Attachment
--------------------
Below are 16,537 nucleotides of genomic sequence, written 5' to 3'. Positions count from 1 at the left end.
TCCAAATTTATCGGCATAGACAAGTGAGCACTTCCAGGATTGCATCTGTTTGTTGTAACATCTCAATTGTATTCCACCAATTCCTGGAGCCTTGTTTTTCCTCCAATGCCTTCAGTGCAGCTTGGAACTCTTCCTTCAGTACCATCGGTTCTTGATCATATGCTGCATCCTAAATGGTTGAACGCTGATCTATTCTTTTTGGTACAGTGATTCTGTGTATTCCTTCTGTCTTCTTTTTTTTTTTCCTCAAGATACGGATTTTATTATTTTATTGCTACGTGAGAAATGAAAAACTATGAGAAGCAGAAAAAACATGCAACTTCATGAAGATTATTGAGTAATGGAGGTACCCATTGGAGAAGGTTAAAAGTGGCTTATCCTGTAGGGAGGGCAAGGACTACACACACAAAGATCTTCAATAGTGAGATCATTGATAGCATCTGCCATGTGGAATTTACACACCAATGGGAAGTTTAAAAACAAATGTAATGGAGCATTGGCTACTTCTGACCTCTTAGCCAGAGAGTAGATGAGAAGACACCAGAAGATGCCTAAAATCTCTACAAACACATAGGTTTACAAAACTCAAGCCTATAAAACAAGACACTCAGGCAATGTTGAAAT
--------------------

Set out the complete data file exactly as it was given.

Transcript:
Below are 16,537 nucleotides of genomic sequence, written 5' to 3'. Positions count from 1 at the left end.
TCCAAATTTATCGGCATAGACAAGTGAGCACTTCCAGGATTGCATCTGTTTGTTGTAACATCTCAATTGTATTCCACCAATTCCTGGAGCCTTGTTTTTCCTCCAATGCCTTCAGTGCAGCTTGGAACTCTTCCTTCAGTACCATCGGTTCTTGATCATATGCTGCATCCTAAATGGTTGAACGCTGATCTATTCTTTTTGGTACAGTGATTCTGTGTATTCCTTCTGTCTTCTTTTTTTTTTTCCTCAAGATACGGATTTTATTATTTTATTGCTACGTGAGAAATGAAAAACTATGAGAAGCAGAAAAAACATGCAACTTCATGAAGATTATTGAGTAATGGAGGTACCCATTGGAGAAGGTTAAAAGTGGCTTATCCTGTAGGGAGGGCAAGGACTACACACACAAAGATCTTCAATAGTGAGATCATTGATAGCATCTGCCATGTGGAATTTACACACCAATGGGAAGTTTAAAAACAAATGTAATGGAGCATTGGCTACTTCTGACCTCTTAGCCAGAGAGTAGATGAGAAGACACCAGAAGATGCCTAAAATCTCTACAAACACATAGGTTTACAAAACTCAAGCCTATAAAACAAGACACTCAGGCAATGTTGAAAT